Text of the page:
About the Author

528255_3358961488727_456702537_nMy name is Santy Quinde. I’m a descendant of the Wankavilka Community, Ecuador. My family comes from a Cholo Comunero background – an ethnic identity that describes the current Indigenous population  in Santa Elena Peninsula, and from a mestizo/montubio background – an ethnic label that describes the mixed population identity – African, Indigenous (Cayapa), and Spanish – in the Ecuadorian coast.

I spent my college years exploring my mixed-Indigenous identity through Voices of Indigenous People – a student organization that aimed to promote Indigenous culture on campus. As Co-President of V.I.P., I continued the legacy of providing a safe space where Indigenous college students expressed their opinions, concerns, and ideas to the community.

My mother told me stories of my great-grandparents, my ancestors, and my identity as heir of Wankavilka culture. Because of oral tradition and my independent research on Silvia Alvarez’s De Huancavilca a Comuneros, I was able to retrace my ancestral roots to the Comunero communities of Palmar de Data, Playas, El Morro, Jipijapa, and San Antonio. 

Silvia spends decades learning that Comunero life in Chanduy, El Real Alto, Santa Elena, and other comunas, are closely tied to Wankavilka heritage. Comuneros practice oral tradition, shamanism, textile weaving, and sustain a minga system in which they practice the gift of sharing, giving, and learning from each other within the  limits of their respective communities. 

However, Ecuadorian society does not fully recognize the Cholos Comuneros as Indigenous people. They consider the comuneros “mestizos” because they speak Spanish and practice Catholicism. Ecuadorians believe that comuneros have assimilated into the national mestizo identity, when in fact, this is not true. Comuneros explain their acculturation tactic as part of their collective culture in which their ancestors adapted new cultures in every turn of the new era for thousands of years. The first group of people in Santa Elena was the Vegas. Then, the Vegas became the Valdivia, the Valdivia became the Chorrera, and so forth.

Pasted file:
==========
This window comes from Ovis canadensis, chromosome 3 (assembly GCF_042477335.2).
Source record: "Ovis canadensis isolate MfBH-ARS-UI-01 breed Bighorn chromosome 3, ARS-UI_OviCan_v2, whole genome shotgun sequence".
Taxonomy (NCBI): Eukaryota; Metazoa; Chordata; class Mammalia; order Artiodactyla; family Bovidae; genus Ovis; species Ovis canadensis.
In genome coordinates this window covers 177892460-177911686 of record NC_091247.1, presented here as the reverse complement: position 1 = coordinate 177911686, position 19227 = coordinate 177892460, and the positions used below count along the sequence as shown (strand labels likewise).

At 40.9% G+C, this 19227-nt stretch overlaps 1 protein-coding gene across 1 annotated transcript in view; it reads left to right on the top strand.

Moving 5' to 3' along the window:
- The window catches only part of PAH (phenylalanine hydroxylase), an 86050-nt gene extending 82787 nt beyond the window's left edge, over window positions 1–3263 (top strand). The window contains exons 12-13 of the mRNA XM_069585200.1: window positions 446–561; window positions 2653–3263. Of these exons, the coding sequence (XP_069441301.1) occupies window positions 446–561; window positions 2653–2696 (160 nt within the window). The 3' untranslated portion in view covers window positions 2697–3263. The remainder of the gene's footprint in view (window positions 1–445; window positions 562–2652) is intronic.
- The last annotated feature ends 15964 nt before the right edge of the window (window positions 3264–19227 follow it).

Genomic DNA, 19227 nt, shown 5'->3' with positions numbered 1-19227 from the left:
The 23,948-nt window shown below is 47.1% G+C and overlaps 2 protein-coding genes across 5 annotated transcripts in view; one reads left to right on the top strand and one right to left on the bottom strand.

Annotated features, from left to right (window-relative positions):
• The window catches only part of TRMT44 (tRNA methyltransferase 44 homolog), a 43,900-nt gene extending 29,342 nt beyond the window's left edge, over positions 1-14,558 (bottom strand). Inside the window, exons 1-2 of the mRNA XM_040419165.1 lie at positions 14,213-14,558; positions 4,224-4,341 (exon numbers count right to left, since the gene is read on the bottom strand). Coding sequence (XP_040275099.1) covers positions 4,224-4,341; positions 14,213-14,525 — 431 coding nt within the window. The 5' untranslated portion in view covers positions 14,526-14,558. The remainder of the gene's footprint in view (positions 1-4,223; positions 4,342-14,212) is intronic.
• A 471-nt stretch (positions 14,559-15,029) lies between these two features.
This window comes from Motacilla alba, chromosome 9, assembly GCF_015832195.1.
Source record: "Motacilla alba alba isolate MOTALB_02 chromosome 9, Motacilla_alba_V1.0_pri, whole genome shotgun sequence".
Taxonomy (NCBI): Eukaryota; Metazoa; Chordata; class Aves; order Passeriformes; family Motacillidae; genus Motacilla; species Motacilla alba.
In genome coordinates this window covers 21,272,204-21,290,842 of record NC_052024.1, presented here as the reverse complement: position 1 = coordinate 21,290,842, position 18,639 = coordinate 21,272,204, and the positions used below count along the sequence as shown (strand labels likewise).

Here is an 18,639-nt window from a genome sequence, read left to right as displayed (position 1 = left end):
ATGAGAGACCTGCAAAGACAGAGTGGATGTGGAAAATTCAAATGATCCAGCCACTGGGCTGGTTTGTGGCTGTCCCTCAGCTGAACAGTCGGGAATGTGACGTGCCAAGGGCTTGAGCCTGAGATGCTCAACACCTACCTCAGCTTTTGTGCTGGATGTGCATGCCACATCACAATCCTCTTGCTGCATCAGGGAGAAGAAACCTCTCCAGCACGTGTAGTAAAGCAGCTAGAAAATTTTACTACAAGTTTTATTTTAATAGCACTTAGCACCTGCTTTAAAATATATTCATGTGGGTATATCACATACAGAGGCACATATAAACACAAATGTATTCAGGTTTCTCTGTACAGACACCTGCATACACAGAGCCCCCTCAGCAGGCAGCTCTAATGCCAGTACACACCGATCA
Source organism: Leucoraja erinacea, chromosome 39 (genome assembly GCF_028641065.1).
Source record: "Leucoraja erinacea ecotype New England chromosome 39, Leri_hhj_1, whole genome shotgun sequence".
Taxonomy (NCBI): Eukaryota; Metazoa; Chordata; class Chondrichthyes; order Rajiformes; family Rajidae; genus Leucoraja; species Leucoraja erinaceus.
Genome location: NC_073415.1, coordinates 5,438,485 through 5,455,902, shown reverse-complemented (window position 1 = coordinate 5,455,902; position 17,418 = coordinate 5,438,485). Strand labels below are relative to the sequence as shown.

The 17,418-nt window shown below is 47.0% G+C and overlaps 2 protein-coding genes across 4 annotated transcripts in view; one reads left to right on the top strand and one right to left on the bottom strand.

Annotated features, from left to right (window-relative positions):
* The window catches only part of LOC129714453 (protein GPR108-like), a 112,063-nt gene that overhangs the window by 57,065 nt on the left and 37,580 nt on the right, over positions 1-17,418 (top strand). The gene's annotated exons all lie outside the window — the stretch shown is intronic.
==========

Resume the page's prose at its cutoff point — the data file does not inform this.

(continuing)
Acculturation is a cultural strategy of Comunero identity. They do not surrender their Indigenous identity as they intentionally take on external cultural elements and incorporate them into their collective ethnicity.

This blog will collect information about Wankavilka life, culture, tradition, and history in order to inform the Indigenous and non-Indigenous communities our Wankavilka story.

Please e-mail me your questions and comments at thequindejourney@gmail.com

3 Responses to About the Author

  1. Carlos says:

    Nice piece. I hope you keep writing. Here is a group in Facebook I recommend that you join: https://www.facebook.com/groups/396567733807307/441653829298697/?notif_t=group_comment_reply. You’ll enjoy discussing your position with Roberto Hernan Vasquez and others.

  2. Gloria says:

    Re: April 5, 2014 Article “Don’t Be Fooled: Latino = Indigenous”. I enjoyed reading your article about your indigenous roots. I have been reading on my own and observing on public television talks on this subject and I think it is long overdue that indigenous people from the Central and South American continent be recognized for their long cultural history that stretches back way before 1492–12,000 years–before the white man showed up and “tried” to erase or assimilate your ancestors with Spain and other European countries. Please keep speaking out. There are many of us that want to hear your ancestral stories and learn about your culture.

  3. I am so proud to find a young man interested in our culture. I am an indigeneous from Otavalo. Keep writing. I like what you wrote about Antonio Mocho.
    Shinami rikuchishpa katina kanchik.

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